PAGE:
Moral rights are rights of creators of copyrighted works generally recognized in civil law jurisdictions and first recognized in France and Germany, before they were included in the Berne Convention for the Protection of Literary and Artistic Works in 1928. Canada recognizes moral rights in its Copyright Act, although the French translation of the phrase used in the legislation is "droits moraux", not "droit d'auteur". While the United States became a signatory to the convention in 1988, it still does not completely recognize moral rights as part of copyright law, but rather as part of other bodies of law, such as defamation or unfair competition.
Moral rights include the right of attribution, the right to have a work published anonymously or pseudonymously, and the right to the integrity of the work. The preserving of the integrity of the work bars the work from alteration, distortion or mutilation. Anything else that may detract from the artist's relationship with the work even after it leaves the artist's possession or ownership may bring these moral rights into play. Moral rights are distinct from any economic rights tied to copyrights. Even if an artist has assigned his or her rights to a work to a third party, he or she still maintains the moral rights to the work. Some jurisdictions allow for the waiver of moral rights. In the United States, the Visual Artists Rights Act of 1990 (VARA) recognizes moral rights, but only applies to works of visual art.
Independent of the author's economic rights, and even after the transfer of the said rights, the author shall have the right to claim authorship of the work and to object to any distortion, mutilation or other modification of, or other derogatory action in relation to the said work, which would be prejudicial to the author's honor or reputation.Berne Convention for the Protection of Literary and Artistic Works, September 9, 1886, art. 6bis, S. Treaty Doc. No. 27, 99th Cong., 2d Sess. 41 (1986).
In most of Europe, it is not possible for authors to assign their moral rights (unlike the copyright itself, which is regarded as an item of property which can be sold, licensed, lent, mortgaged or given like any other property). They can agree not to enforce them (and such terms are very common in contracts in Europe). There may also be a requirement for the author to 'assert' these moral rights before they can be enforced. In many books, for example, this is done on a page near the beginning, in and amongst the British Library/Library of Congress data.
Some European countries also provide for artist resale rights, which mean that artists are entitled to a portion of the appreciation of the value of their work each time it is sold. These rights are granted in respect of a non Anglo-Saxon tradition -- the droits d'auteur concept rather than copyright. Droits d'auteur, and most legislation implementing it, also grants all creators various moral rights beyond the economic rights recognized in most copyright jurisdictions (see also parallel import).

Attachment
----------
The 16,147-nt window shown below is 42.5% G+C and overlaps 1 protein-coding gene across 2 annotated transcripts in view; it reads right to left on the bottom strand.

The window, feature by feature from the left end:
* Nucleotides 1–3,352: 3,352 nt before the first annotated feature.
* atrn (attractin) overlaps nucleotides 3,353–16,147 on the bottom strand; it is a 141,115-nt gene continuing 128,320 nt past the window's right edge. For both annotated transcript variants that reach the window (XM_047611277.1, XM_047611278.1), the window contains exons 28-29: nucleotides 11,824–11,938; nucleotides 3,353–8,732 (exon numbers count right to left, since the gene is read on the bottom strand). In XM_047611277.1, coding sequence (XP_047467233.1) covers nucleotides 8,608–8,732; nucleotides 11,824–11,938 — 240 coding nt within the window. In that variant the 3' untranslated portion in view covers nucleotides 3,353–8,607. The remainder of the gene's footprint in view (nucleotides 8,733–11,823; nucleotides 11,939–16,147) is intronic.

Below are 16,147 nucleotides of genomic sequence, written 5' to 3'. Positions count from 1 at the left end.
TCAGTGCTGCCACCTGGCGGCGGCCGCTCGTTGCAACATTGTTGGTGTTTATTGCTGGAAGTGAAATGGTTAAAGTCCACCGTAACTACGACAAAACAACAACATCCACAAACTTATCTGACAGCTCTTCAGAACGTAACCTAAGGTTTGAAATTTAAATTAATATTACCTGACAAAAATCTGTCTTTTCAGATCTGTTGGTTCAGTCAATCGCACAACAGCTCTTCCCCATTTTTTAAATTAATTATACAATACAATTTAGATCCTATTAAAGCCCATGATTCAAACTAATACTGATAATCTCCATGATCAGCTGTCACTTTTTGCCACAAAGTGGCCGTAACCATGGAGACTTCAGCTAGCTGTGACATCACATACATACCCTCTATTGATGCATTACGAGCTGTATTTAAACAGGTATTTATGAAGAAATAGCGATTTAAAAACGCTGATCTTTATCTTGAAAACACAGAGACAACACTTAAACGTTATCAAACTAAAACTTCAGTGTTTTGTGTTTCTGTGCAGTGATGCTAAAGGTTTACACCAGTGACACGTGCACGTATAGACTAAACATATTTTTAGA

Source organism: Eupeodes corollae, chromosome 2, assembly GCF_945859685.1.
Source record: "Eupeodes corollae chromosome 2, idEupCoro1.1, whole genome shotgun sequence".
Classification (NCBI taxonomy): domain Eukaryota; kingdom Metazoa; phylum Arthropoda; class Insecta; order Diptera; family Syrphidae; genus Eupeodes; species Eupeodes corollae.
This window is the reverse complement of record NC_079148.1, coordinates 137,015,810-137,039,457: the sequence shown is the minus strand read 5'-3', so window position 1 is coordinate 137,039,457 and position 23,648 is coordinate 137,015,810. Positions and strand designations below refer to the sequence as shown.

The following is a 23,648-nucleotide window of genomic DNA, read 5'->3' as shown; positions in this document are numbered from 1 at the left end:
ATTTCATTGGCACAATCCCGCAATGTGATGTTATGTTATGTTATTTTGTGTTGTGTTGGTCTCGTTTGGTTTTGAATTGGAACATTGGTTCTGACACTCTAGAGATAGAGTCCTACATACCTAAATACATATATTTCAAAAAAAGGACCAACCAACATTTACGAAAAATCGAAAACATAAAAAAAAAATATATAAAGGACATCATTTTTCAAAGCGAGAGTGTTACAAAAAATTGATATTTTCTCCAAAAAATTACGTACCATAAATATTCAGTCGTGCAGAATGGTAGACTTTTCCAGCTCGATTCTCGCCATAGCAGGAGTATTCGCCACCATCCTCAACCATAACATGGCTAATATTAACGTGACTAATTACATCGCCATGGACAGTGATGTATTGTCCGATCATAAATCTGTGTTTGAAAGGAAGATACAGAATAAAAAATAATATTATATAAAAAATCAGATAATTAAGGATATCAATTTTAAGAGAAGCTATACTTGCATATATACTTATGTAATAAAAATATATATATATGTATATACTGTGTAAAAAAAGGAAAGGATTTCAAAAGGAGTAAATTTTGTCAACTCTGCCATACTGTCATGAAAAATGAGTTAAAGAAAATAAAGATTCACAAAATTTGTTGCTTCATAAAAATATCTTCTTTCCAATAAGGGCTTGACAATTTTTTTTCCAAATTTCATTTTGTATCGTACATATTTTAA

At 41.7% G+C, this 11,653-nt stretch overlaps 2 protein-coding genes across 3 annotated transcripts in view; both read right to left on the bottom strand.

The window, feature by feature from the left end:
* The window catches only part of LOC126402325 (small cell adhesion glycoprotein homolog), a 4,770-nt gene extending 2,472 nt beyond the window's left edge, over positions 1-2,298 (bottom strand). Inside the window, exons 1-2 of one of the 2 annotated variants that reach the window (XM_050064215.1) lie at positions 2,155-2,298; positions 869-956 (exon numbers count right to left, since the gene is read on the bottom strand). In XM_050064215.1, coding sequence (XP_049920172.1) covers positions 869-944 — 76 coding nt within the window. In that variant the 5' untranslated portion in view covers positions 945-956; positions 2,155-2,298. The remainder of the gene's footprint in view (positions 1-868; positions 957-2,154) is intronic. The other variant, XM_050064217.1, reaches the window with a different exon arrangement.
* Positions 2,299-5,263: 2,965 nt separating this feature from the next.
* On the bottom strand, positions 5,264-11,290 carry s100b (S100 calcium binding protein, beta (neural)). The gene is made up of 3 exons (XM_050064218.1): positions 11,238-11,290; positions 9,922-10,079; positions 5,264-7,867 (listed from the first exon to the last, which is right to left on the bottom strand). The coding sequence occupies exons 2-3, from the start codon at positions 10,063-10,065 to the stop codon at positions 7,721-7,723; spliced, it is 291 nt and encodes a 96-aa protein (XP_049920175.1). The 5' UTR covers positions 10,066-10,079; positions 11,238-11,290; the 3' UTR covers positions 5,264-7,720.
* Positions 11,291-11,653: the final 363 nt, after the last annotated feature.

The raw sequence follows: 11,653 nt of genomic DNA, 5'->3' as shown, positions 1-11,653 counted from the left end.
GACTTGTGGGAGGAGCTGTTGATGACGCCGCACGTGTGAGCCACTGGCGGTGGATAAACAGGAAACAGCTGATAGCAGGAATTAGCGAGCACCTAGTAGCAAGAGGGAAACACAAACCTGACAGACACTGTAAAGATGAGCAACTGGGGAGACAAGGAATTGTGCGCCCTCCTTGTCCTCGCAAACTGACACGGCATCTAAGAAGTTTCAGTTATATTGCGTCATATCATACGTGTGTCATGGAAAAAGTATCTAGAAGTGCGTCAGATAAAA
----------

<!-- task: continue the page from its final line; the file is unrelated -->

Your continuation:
Section 14.1(1) of Canada's Copyright Act protects the moral rights of authors. The moral rights cannot be assigned, but can be waived contractually. Many publishing contracts in Canada now contain a standard moral right waiver.
Article 20 of the Copyright Law of the People's Republic of China also provides unlimited term of protection of the rights of authorship, alteration, and integrity of an author. As Article 59 of the same Law, the same as Article 55 of the 1990 Copyright Law, provides retroactive protection of unexpired term on the date of entry into force of this Law, the Chinese perpetual moral rights remain retroactive.
The Copyright Law of the People's Republic of China is inapplicable in Hong Kong and Macau because it is not listed in Basic Law of the Hong Kong Special Administrative Region/Annex III of the Hong Kong Basic Law or Basic Law of the Macao Special Administrative Region/Annex III of the Macau Basic Law.
Moral rights have had a less robust tradition in the United States. The exclusive rights tradition in the United States is inconsistent with the notion of moral rights as it was constituted in the Civil Code tradition stemming from post-Revolutionary France. When the United States signed the Berne Convention, it stipulated that the Convention's "moral rights" provisions were addressed sufficiently by other statutes, such as laws covering slander and libel.
VARA gives qualifying authors the following rights:
The director of Highlander II, Russell Mulcahy, wanted his name removed after the completion bond company took over film production, but he was contractually obliged not to impugn the film and he was told that using a pseudonym would impugn it.
Cyrill P. Rigamonti, Deconstructing Moral Rights, 47 Harv. Int'l L.J. 353 (2006)